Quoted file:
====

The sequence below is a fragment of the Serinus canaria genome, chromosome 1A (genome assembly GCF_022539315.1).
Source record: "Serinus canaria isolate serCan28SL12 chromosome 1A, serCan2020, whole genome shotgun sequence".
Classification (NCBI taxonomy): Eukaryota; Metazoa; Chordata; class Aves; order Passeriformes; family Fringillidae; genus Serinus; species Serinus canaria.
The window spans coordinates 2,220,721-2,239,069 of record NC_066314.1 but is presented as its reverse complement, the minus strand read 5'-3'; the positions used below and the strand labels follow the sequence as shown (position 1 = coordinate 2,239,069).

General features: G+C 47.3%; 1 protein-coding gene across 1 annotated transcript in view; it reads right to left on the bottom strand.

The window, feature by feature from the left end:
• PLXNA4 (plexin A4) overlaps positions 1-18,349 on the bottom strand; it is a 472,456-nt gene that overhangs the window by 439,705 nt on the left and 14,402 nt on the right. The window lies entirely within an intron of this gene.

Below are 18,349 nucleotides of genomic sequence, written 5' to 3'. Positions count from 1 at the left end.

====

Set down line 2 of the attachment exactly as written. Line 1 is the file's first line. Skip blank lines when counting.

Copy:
Source record: "Serinus canaria isolate serCan28SL12 chromosome 1A, serCan2020, whole genome shotgun sequence".